This article is more than 1 year old

Fifteen ways to improve the National Student Survey

As OfS consults on a new National Student Survey, Jim Dickinson scratches up a bunch of ideas to improve it that are missing in the documents
This article is more than 1 year old

Jim is an Associate Editor at Wonkhe

Phase Two of OfS’ National Student Survey review has now been published with a chance to feed back.

Elsewhere on the site DK looks in detail at what’s in the review and what it all means. Here I’ve scratched up thirteen positive ideas for the future of the NSS, and would welcome more in the comments below. Some could even be taken up by the SFC or the new CTER in Wales if OfS isn’t interested.

  1. Every year hundreds of thousands of free-text comments are collected that are never analysed nationally. This was noticed a couple of years ago, but despite promises in the OfS business plan we never got to see the big themes that emerged from all those words typed. Wouldn’t that help us understand why some of the scores are the way they are? This should surely become a standard annual publication?
  2. Last time OfS’ Director of External Relations Conor Ryan wrote for Wonkhe, he set out a powerful case for inclusion of Postgraduate Taught students in the annual exercise. A pilot followed that then disappeared down the back of the sofa in Nicholson House, PGRs have never been mentioned, and this phase is silent on postgrads generally. Surely it’s time for the National Student Survey to actually survey all students?
  3. You can also make a case for a national version of the survey aimed at incoming students, and one aimed at students who drop out. Why is there no discission of these things?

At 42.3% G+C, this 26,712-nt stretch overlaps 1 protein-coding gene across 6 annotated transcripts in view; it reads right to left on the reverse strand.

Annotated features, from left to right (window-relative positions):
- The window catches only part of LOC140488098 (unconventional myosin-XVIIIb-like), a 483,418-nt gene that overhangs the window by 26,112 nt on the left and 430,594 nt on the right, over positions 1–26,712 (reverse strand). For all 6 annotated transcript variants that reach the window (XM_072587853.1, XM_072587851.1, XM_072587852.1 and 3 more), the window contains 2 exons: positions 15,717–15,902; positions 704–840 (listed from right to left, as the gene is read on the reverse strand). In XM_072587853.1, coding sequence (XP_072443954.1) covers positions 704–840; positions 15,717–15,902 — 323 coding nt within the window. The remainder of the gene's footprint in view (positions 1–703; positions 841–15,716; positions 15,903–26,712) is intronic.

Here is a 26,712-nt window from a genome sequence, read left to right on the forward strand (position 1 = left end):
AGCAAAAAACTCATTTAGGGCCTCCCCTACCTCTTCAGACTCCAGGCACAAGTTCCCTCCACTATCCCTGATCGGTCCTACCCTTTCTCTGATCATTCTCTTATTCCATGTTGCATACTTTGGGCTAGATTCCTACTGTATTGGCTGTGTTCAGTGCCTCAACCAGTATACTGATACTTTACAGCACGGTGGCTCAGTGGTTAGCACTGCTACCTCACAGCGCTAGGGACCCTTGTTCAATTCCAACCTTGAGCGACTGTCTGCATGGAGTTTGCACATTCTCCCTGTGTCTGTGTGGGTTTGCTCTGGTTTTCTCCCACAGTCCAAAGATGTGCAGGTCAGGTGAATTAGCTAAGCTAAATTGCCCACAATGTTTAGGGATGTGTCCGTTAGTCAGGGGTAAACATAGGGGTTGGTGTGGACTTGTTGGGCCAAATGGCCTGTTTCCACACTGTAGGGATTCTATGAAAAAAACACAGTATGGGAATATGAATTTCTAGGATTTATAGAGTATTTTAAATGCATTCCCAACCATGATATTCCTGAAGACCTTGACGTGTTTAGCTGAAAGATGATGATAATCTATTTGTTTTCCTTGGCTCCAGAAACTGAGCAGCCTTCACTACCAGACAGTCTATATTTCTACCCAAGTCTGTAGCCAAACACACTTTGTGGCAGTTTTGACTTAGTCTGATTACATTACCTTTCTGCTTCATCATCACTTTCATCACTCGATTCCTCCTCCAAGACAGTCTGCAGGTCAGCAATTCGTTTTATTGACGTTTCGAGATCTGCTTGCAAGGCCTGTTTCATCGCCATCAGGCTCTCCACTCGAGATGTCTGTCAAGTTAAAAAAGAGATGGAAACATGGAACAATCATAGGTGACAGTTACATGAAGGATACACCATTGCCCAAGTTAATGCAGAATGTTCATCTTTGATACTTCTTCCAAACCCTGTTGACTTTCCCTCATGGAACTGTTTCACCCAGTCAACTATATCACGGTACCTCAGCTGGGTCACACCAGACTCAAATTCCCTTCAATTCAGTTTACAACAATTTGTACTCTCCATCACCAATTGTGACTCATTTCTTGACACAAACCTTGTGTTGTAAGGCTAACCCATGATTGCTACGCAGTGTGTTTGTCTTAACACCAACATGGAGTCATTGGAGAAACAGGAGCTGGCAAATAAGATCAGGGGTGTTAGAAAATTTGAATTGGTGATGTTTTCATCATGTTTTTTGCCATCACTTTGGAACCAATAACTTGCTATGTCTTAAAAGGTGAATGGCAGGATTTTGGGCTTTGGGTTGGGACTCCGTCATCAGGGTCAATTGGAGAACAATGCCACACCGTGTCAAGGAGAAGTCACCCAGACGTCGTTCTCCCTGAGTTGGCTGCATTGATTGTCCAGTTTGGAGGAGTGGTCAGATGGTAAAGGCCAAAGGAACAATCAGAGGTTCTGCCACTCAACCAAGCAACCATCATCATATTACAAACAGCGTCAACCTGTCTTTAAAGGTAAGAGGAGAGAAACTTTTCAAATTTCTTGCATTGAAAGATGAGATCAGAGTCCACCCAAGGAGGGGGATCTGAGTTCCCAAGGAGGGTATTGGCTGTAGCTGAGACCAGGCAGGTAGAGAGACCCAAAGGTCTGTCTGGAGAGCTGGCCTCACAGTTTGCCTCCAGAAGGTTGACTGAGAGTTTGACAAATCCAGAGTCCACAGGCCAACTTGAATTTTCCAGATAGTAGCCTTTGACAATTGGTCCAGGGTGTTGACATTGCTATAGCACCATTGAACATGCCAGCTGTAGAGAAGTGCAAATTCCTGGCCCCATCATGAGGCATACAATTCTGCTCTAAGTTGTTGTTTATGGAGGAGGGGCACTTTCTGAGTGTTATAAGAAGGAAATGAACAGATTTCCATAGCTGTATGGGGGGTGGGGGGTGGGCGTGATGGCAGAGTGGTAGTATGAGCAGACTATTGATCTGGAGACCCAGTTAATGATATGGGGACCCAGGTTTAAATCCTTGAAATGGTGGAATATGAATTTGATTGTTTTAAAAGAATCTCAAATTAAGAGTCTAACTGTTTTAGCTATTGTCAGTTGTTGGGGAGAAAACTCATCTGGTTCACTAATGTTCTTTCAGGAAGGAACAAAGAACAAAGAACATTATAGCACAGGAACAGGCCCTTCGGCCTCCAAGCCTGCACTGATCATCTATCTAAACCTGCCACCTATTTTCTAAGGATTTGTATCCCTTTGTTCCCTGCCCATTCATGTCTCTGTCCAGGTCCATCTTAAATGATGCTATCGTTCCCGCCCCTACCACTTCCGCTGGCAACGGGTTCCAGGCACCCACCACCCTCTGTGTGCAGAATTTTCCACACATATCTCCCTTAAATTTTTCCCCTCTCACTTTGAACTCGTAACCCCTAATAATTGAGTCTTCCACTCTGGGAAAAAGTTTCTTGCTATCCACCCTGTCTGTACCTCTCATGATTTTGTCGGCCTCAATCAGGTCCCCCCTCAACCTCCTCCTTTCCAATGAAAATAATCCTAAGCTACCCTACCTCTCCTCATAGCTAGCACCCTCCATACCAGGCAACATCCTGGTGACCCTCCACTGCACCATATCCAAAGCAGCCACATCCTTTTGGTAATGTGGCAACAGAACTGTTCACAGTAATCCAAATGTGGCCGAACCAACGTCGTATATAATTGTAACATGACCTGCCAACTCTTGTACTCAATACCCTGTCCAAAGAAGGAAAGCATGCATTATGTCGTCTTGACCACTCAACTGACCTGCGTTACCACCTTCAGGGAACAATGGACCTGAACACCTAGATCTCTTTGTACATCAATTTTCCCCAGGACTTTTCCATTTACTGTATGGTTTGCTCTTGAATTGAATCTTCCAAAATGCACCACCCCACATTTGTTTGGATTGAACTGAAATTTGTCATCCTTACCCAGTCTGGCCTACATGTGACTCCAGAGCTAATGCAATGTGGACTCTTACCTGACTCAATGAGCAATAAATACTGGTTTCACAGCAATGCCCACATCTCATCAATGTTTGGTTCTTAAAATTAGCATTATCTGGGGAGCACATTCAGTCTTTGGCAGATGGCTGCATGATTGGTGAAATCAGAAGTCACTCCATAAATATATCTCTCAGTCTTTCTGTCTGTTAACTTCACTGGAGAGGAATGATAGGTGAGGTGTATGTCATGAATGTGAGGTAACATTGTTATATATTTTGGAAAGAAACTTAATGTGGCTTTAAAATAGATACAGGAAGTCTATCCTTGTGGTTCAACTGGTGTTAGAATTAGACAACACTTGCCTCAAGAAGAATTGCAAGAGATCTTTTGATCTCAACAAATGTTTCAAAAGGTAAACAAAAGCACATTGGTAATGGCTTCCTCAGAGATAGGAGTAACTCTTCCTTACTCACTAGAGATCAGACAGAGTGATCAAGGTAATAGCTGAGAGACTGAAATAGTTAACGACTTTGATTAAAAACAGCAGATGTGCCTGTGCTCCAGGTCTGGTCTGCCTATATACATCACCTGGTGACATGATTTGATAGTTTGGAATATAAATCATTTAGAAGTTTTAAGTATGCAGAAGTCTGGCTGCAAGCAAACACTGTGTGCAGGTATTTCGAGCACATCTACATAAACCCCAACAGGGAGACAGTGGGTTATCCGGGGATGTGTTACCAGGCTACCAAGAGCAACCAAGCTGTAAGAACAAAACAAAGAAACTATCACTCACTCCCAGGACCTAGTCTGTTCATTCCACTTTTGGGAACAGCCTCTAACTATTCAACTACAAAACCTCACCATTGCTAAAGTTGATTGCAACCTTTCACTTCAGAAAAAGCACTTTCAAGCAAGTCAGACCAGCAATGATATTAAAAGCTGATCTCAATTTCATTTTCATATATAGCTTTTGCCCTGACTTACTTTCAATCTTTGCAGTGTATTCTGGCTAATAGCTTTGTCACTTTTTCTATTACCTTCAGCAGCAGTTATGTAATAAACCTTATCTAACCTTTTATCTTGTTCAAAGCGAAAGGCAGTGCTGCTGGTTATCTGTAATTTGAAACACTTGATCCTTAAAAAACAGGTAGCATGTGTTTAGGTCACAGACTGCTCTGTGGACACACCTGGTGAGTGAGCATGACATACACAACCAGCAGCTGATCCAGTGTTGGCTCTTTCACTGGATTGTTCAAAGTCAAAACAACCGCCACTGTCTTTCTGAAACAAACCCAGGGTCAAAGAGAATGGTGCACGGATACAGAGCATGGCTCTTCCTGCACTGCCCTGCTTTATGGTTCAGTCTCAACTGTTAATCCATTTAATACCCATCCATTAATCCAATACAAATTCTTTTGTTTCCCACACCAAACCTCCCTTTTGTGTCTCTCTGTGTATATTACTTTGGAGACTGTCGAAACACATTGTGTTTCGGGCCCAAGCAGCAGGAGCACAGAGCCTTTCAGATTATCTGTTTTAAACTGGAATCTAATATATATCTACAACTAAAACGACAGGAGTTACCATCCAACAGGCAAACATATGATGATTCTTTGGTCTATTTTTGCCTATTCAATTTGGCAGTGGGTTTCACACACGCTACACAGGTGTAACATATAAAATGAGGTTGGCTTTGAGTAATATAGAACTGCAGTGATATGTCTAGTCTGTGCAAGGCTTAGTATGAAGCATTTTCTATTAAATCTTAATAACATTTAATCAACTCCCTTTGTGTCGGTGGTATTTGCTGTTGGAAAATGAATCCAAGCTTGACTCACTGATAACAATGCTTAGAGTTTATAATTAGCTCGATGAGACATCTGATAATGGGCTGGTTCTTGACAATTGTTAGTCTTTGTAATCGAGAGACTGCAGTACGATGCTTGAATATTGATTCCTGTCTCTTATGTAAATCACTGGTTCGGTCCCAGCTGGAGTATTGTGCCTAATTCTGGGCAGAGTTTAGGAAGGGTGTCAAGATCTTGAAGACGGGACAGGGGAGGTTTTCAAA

4. Despite the determination to have Q26 on students’ unions rewritten so it makes more sense, it still wouldn’t really make much sense to have a question on something that doesn’t exist in a lot of providers. Given the diversity in “who does what”, isn’t it time we just had general questions on collective student representation and its effectiveness both at course and institutional level?
  5. On a related theme, the NSS has a narrow focus (outside of the supplementary bank) on academic aspects – but wider issues of provision, the student experience and aspects like sport or careers support or facilities are also crucial, educational if not “academic”, are in the control of providers and are all “sold” to a student. It would be great to see NSS widening its focus.
  6. This fascinating national analysis shows sector-level NSS results split by six student and course characteristics, alongside calculated benchmark values. Why, for example, isn’t it straightforward to work out what the local version of the national gap on “staff are good at explaining things” is for Black students?